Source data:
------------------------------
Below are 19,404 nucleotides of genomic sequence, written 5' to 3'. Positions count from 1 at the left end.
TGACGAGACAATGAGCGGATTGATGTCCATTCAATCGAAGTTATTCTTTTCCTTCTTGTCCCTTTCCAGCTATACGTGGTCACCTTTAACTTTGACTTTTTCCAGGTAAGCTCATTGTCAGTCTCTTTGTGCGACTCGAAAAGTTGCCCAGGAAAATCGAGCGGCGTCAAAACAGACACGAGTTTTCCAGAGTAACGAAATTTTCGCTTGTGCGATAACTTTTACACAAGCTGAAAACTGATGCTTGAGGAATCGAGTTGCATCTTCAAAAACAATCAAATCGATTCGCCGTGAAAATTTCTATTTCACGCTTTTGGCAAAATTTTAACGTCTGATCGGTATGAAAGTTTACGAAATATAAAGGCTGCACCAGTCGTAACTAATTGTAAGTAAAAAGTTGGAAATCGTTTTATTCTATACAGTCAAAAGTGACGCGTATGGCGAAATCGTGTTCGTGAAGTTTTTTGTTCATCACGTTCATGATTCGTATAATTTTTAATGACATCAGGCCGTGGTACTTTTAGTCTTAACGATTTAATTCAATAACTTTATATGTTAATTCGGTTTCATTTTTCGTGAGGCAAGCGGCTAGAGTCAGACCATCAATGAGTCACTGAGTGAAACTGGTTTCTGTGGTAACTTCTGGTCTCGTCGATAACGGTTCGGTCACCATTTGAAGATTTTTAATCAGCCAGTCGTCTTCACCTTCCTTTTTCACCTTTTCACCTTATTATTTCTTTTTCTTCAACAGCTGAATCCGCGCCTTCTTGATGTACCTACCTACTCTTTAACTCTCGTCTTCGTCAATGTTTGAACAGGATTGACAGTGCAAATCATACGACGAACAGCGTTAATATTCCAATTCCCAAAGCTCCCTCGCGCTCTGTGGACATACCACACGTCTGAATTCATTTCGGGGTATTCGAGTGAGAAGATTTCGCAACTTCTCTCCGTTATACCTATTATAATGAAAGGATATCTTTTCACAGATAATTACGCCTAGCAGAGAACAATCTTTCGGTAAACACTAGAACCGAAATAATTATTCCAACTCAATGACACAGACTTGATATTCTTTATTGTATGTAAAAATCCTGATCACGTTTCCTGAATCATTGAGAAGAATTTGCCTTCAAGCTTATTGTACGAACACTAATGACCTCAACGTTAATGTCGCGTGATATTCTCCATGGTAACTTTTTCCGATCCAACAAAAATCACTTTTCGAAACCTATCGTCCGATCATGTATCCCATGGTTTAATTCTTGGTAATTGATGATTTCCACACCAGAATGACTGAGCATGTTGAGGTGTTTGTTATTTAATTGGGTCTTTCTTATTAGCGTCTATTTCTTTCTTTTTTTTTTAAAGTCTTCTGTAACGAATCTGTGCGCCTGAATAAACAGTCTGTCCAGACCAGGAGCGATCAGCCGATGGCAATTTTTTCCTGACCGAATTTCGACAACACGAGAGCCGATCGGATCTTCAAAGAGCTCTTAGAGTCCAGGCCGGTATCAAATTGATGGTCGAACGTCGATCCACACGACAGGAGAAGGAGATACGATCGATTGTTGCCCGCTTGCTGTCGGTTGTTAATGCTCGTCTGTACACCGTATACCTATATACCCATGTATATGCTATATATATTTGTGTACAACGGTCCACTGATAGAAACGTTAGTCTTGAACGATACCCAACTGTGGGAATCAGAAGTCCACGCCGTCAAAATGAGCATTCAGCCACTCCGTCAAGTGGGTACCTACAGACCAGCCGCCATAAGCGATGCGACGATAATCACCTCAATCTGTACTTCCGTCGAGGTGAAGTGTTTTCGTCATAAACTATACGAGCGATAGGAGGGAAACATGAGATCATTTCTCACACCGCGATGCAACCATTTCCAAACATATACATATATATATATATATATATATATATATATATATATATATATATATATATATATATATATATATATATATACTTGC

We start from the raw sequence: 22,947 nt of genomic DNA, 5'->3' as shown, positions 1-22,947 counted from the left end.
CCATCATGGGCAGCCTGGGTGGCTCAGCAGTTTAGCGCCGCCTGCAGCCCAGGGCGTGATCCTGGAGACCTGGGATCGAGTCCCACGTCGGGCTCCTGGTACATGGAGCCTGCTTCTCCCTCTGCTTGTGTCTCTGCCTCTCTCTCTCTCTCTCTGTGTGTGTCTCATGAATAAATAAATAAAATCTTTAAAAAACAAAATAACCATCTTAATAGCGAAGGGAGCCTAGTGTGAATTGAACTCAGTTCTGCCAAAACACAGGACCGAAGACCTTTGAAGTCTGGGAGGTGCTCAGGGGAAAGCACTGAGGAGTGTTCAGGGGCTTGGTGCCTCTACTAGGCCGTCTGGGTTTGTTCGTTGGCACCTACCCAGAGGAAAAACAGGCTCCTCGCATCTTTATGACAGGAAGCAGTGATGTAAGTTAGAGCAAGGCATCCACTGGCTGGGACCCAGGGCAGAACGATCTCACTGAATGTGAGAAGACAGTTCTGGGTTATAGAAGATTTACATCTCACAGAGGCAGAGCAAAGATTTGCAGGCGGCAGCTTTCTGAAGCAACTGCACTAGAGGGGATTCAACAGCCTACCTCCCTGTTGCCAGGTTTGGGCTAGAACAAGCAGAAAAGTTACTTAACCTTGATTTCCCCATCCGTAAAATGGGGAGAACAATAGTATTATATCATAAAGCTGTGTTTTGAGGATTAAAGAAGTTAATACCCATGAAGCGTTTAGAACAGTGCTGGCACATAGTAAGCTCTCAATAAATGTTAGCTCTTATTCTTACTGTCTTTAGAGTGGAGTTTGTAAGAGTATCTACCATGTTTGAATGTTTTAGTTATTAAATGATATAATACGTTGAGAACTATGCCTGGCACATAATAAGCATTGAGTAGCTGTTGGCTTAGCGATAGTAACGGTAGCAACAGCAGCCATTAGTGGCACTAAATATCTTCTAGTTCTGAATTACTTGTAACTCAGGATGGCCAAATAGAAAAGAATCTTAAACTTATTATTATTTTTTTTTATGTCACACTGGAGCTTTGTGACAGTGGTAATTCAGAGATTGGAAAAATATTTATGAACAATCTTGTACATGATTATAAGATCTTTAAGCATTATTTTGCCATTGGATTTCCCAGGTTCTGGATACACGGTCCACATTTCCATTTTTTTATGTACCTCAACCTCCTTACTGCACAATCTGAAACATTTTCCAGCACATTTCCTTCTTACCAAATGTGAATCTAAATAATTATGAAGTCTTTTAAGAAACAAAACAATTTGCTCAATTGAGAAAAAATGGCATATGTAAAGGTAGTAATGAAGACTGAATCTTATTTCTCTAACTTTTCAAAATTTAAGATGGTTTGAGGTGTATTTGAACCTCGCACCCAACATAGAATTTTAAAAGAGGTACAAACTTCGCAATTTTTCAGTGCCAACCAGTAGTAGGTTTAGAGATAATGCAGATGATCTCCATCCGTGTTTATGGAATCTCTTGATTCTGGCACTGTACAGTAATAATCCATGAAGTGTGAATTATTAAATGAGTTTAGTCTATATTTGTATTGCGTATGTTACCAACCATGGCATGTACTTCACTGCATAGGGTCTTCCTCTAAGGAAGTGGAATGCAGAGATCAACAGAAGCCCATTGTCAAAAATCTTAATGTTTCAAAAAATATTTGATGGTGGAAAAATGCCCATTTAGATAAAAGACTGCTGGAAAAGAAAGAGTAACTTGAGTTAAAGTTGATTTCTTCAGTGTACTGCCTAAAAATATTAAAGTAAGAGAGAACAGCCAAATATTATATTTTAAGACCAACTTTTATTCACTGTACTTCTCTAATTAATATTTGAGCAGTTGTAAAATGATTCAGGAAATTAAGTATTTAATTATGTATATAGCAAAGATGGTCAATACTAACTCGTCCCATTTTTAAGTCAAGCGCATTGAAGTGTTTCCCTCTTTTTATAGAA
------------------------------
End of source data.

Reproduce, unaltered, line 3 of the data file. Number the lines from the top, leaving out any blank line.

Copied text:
We start from the raw sequence: 22,947 nt of genomic DNA, 5'->3' as shown, positions 1-22,947 counted from the left end.